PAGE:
Wednesday, February 29, 2012

3 Arab Cartoonists on the Role of Caricatures

Palestinian cartoonist Omayya Joha

From Middle East Events.

Arab World’s Top Cartoonists Shed Light On Power Of Caricature At Government Communication Forum

Sharjah , UAE - February 28, 2012
“Caricature, especially in print is an effective way to relay messages to the public, said Omayya Joha, Chairperson of the cartoon production house, Juhatoon.

Commenting on the importance many readers in the Arab world place on caricature to keep track of the latest news, Joha said: “Most readers start reading newspapers from the last page where the caricatures are usually found. Caricature helps to shed light on a certain subject in a concise manner. The caricaturist should, therefore, have a firm grasp of the subject and be quick-witted.”

Joha’s comments came during a session titled ‘The Role of Caricatures in Correcting Misconceptions and Raising Levels of Awareness’ on the second day of the Government Communication Forum 2012.
Attended by leading government officials and top-tier regional and global media thought leaders, the event that opened on 26 February concludes today at the Sharjah Chamber of Commerce and Industry (SCCI).

Emad Hajjaj, a well-known Jordanian cartoonist, and Rasha Mahdi, Egypt’s first female cartoonist, jointly headlined the interactive discussion.

Hajjaj said: “Caricature is one of the most influential art forms in the world with a universal appeal, a reason why we as caricaturists must take our responsibility seriously. Post 9/11, there has been a deep-seated view of Arabs as terrorists around the world, and I felt I had to help dispel these stereotypes by sharing my work in the international media.

“The advantage of being a caricaturist is that you are able to freely express yourself. It’s unfortunate that there are those who practice self-censorship, stifling creativity in the process.”

Mahdi said: “It is widely believed that caricature can be paired with journalism and a caricaturist is semi-journalist and semi-artist. A picture can be very important in overcoming transnational boundaries and the best picture is the one that needs no commentary. Caricature itself is a double-edged sword helping us vent our thoughts and feelings with a single image creating entire movements.”

Regarded as the Arab world’s first female cartoonist, Omayya Joha is also the editor of the monthly Yazan magazine. Currently, she is a cartoonist with Al Hayat Al Jadidah, the official Palestinian Authority newspaper, as well as the East Jerusalem-based Al Quds newspaper, Qatar’s Al Raya newspaper and Al Jazeera’s news website. Omayya Joha was honoured with the Arab Journalism Award for the cartoon category during its first edition (2001), as well as the Creative Woman Award, the highest accolade of the Palestinian Creative Women Society (2008), and the grand prize at the Naji Al Ali contest in Turkey (2010).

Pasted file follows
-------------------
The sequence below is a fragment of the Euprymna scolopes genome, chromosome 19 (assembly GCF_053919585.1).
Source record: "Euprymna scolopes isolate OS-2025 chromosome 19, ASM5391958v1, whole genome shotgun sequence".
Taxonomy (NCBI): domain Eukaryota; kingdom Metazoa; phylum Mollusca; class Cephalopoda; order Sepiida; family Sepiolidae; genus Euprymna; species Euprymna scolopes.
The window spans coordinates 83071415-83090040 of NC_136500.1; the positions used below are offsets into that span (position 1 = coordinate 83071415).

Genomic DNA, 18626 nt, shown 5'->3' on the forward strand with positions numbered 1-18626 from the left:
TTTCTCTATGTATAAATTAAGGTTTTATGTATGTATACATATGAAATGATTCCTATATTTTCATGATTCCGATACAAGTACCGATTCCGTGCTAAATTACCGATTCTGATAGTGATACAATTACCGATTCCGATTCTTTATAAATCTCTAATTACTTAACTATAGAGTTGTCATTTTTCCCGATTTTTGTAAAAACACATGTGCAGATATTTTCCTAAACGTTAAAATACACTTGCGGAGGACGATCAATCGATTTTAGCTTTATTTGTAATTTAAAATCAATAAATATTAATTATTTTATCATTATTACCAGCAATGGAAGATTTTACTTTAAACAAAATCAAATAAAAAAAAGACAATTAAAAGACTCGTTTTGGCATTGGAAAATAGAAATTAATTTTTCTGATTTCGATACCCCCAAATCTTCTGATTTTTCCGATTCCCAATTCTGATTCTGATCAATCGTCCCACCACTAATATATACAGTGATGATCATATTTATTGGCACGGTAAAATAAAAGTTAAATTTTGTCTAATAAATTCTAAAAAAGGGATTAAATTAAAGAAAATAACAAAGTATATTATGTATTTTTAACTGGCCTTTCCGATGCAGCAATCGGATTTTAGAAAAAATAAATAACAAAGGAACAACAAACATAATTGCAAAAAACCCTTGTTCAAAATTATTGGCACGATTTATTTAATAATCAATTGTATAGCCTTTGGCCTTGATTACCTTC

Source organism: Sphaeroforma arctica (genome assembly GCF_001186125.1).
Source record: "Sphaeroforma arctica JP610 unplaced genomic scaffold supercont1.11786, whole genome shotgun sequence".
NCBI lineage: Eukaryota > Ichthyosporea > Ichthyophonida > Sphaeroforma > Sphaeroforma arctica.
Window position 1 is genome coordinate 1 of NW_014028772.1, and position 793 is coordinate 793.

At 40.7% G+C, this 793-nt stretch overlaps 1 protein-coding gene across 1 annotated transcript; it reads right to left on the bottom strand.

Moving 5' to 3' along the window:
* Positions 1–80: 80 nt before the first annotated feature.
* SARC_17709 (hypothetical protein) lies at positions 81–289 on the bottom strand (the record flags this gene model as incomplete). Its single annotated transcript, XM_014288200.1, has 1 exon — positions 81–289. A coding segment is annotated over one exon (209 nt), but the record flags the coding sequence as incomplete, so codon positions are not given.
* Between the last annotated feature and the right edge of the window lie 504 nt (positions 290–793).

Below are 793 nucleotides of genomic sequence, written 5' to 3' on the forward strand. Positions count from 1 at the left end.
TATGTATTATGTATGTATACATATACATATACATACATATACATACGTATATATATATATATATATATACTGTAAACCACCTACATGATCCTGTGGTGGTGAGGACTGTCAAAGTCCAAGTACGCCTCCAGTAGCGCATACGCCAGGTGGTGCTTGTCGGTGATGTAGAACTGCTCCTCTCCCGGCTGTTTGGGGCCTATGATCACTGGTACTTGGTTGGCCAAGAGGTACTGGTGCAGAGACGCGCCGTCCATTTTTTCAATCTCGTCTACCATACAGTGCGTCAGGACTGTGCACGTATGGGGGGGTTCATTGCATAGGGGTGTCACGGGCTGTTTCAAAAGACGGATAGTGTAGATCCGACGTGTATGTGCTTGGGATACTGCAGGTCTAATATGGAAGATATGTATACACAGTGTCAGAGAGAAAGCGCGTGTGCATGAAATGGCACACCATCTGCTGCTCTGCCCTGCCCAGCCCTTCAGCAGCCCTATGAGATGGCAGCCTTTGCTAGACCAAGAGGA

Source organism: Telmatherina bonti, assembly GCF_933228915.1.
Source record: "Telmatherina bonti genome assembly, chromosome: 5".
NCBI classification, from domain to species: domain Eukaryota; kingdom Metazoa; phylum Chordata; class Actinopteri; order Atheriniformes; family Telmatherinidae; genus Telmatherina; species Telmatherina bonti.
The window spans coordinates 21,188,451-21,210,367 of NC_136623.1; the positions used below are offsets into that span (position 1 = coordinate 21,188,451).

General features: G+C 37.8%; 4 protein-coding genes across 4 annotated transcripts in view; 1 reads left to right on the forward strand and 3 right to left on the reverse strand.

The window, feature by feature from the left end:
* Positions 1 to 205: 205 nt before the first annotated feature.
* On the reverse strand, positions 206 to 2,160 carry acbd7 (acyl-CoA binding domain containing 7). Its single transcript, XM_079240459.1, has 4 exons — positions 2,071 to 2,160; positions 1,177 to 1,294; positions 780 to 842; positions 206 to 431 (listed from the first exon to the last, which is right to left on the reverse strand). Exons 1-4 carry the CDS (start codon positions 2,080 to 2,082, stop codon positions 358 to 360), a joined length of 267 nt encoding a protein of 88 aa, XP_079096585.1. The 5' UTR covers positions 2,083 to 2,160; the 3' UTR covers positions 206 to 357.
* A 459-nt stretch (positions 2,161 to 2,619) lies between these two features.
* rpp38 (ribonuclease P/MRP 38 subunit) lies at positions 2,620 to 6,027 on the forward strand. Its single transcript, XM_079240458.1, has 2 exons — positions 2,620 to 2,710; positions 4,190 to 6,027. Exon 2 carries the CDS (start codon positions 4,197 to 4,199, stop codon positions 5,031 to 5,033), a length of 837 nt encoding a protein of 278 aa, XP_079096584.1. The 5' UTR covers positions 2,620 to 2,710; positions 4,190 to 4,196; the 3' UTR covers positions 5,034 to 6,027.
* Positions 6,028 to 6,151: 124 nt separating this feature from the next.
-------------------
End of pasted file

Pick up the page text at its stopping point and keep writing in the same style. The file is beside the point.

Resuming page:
Emad Hajjaj is described by Arabian Business Magazine as one of the 100 most influential Arab figures. His work has been published in leading dailies in Jordan as well as the wider region. Newsweek magazine, The Washington Post, The New York Times, and The Times have also published his works. Creator of the ‘Abu Mahjoub’ character, he is known for his subtle commentary on the world of politics and cinema through the medium of cartoons. His work has been acknowledged through the King Hussein Creativity Press Award (2001) and the Arabic Journalism Award (2006 & 2010).

Rasha Mahdi is Egypt’s first female cartoonist and is regarded as a ground-breaking storyboard illustrator, graphic designer and creative head for advertising campaigns. She mooted the idea of setting up an organisation for Arab women cartoonists. A member of the Organization of Egyptian cartoonists and the Egyptian Fine Artists Syndicate, Mahdi has held exhibitions in Egypt, Kuwait, Lebanon, Jordan and Morocco.

Over a two-day agenda of intensive deliberations, GCF 2012 brought together representatives and editors-in-chief of television, radio stations and newspapers, as well as columnists, researchers and students of different media majors from across the world and the Arab region. Set to become an annual event, the first edition of the forum spotlighted the Sharjah Media Centre and examined its mandate to develop and oversee communicationalbest practices for government institutions in Sharjah.

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